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1. To use something for an initial period as a test of how (or if) it works. A noun or pronoun can be used between "test" and "out." I should have tested out the car before I took it off the lot, because the thing started falling apart just one day after buying it. They let me take the computer home to test it out before I have to pay for it.
2. To give something to someone as a test in order to get their feedback on it. A noun or pronoun can be used between "test" and "out"; often followed by "on (someone)." These cookies should be a big hit at the bake sale—I tested them out on my kids, and they gobbled them right up. Test out your proposal on me first, and I'll let you know if it still needs any work.
3. To become eligible to skip some required or prerequisite academic course by achieving a certain score on a placement test. I tested out of a number of entry-level courses for my degree, so I was able to finish college a year early. My language credits didn't transfer to my new college, but thankfully I was able to test out.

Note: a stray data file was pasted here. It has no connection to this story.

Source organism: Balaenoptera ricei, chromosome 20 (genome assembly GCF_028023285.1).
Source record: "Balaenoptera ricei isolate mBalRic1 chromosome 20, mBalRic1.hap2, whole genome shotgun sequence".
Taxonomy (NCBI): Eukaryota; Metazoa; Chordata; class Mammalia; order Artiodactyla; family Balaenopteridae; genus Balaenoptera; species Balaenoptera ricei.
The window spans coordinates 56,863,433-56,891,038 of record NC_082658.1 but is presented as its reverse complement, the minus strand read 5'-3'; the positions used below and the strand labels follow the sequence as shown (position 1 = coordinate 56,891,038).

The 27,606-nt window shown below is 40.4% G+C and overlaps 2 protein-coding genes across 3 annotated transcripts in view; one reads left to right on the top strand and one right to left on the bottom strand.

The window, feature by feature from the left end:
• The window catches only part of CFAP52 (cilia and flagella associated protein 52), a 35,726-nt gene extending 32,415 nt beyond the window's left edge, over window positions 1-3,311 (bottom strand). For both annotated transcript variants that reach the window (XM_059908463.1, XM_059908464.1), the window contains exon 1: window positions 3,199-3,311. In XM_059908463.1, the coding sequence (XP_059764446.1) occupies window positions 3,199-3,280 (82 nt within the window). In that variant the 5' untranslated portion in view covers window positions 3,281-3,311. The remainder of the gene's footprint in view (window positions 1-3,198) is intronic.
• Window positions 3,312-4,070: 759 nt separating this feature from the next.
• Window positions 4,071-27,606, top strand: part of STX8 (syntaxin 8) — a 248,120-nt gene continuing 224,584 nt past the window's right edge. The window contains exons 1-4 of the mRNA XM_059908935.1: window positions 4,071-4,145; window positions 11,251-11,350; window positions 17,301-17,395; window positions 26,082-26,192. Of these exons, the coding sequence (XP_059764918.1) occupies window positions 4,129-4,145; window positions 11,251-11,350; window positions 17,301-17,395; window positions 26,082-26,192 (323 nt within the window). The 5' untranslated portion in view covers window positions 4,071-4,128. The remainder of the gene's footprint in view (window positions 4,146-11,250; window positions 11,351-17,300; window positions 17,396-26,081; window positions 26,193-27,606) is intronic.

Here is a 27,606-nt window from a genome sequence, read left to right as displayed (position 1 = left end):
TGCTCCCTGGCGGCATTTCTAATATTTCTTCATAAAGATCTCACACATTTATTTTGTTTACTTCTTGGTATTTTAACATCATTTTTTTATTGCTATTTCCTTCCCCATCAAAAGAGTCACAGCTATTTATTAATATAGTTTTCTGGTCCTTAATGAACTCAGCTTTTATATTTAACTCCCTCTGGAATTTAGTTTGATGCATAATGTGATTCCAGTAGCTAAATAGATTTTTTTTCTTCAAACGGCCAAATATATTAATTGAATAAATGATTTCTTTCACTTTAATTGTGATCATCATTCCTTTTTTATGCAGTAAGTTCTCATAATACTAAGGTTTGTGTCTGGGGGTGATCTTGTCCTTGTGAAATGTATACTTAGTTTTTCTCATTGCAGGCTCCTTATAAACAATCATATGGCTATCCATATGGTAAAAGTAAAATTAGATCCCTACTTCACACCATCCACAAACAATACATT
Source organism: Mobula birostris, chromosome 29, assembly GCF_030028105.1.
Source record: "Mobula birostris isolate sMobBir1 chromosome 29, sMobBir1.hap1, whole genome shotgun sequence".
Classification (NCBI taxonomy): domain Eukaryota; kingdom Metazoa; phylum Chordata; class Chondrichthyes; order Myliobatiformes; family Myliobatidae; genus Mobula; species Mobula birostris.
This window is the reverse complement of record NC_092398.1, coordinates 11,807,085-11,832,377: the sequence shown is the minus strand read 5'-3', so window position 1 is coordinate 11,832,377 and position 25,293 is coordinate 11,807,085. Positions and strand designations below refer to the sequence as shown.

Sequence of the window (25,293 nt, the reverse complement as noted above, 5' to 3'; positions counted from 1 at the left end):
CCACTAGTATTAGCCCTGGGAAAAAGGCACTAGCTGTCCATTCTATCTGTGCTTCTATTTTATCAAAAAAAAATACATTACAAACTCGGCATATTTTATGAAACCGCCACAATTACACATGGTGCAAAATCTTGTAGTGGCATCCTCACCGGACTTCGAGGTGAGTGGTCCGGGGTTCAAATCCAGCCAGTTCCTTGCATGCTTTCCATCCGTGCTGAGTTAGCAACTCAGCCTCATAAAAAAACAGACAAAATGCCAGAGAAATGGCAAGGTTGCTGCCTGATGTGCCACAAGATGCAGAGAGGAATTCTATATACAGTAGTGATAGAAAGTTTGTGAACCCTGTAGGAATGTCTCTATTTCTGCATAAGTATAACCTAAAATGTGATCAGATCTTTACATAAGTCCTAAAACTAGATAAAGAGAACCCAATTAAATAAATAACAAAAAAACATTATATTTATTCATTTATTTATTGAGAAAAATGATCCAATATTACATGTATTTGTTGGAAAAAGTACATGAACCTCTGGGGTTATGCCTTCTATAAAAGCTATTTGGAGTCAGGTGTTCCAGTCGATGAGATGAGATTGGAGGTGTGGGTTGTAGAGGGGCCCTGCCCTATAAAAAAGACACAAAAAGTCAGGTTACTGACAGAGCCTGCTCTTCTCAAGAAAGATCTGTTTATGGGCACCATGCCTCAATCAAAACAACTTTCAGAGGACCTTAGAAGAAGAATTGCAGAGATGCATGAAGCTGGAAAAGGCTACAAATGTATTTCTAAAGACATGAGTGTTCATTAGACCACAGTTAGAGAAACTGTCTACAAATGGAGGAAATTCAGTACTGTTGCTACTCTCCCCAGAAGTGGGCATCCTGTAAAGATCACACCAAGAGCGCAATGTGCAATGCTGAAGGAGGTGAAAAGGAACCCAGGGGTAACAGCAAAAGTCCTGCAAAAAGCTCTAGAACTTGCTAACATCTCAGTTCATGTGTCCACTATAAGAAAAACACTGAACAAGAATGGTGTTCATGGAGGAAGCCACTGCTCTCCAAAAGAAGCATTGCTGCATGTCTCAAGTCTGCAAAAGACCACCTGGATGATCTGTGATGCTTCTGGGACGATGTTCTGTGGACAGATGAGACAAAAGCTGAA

test something out
to try something out; to test something to see if it works. I can't wait to test my new laptop out. I will test out the new brakes on the car.
test out (of something)
to score high enough on a placement test that one does not need to take a particular course. I tested out of calculus. I don't know enough Spanish to test out.
1. To test or use something experimentally: Test out your new sleeping bag at home before taking it on a camping trip. I tested my speech out on my friends before delivering it at the meeting.
2. To qualify for a waiver of a requirement or prerequisite by taking and passing a test: I tested out of the beginning level of Spanish. You don't have to take geography because you tested out.